• Author – has the same access as the contributor, except that they are able to publish edit and delete published or unpublished posts as well as upload media items.
  • Editor – has a greater level of access including all of what an author has, plus the ability to view, edit, delete and publish other user’s posts, as well as manage categories and comments.
  • Administrator – is the highest level of access and has full control over your site. Be careful who you assign this role too, as they have the ability to change everything, including user accounts.

When we install the WooCommerce plugin, two new user types will be created:

  • Customer – which is created when someone checkouts on your site. This allows them to view order details, and order history. As well as edit their customer account.
  • Shop Manager – if you decide to hire someone to manage your online store, you can assign this access level. This will allow them to edit the WooCommerce settings, products, and view WooCommerce reports. It has the similar level of access as the Editor role.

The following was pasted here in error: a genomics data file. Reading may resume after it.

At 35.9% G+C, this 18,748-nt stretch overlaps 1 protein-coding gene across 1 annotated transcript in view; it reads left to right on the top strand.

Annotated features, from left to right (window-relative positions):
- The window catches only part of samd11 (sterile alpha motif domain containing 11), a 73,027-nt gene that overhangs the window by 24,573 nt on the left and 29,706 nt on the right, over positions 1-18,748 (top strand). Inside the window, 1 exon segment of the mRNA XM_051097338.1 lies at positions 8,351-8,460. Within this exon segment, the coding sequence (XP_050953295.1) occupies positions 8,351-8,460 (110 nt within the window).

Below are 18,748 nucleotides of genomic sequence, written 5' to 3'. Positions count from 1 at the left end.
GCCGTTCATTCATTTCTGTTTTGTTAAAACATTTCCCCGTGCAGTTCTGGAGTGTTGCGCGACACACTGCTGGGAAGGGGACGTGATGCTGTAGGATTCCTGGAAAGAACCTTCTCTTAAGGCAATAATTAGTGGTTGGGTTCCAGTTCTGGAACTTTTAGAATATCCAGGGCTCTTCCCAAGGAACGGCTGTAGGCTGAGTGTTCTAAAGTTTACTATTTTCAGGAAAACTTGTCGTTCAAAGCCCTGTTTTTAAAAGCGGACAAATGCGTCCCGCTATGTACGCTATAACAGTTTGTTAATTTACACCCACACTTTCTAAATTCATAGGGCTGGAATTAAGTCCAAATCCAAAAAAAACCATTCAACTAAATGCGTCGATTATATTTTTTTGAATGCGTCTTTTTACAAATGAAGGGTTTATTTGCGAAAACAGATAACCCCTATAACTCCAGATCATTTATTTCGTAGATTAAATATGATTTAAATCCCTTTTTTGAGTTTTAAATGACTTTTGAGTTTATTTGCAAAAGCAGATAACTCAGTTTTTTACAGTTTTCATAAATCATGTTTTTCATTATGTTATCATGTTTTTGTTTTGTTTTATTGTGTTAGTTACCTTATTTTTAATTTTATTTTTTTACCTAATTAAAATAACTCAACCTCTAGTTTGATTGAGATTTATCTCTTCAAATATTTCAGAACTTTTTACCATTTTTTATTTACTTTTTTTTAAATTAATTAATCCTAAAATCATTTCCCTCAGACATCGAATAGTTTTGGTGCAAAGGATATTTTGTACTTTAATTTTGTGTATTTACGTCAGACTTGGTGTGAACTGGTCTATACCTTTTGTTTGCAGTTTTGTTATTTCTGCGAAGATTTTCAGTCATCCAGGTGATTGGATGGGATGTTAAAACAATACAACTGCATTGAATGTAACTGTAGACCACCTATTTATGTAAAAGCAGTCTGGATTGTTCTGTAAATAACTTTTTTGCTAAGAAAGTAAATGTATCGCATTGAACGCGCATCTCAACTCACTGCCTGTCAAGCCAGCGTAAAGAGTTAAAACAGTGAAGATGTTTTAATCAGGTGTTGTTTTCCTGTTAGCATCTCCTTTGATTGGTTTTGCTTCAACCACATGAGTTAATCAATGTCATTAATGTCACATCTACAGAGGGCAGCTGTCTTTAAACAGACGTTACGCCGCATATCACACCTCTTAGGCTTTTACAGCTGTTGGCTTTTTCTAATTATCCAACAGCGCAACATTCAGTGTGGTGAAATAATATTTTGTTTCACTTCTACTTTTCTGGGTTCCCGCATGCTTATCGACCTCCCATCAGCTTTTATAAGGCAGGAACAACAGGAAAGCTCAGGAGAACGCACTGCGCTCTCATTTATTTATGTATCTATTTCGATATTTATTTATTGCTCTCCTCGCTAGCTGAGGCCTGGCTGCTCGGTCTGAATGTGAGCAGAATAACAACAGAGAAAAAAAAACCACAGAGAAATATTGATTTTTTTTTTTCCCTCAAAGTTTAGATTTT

Content management in WordPress

  • Posts – posts are used to publish any ‘blog content’ and typically associated with a category or grouped within a specific topic. By default, posts displayed are pulled into a homepage or blog page in reverse chronological order with more recent and relevant content visible immediately for users.
    • To create a new post, go to your WordPress dashboard and click ‘Posts’ > ‘Add new’, or click on the ‘+ New’ icon at the top and select ‘Post’.
  • Pages – pages in WordPress are used for more permanent and timeless content that is likely to remain relevant for a longer period of time – For example, a homepage, about, contact, or an FAQ page.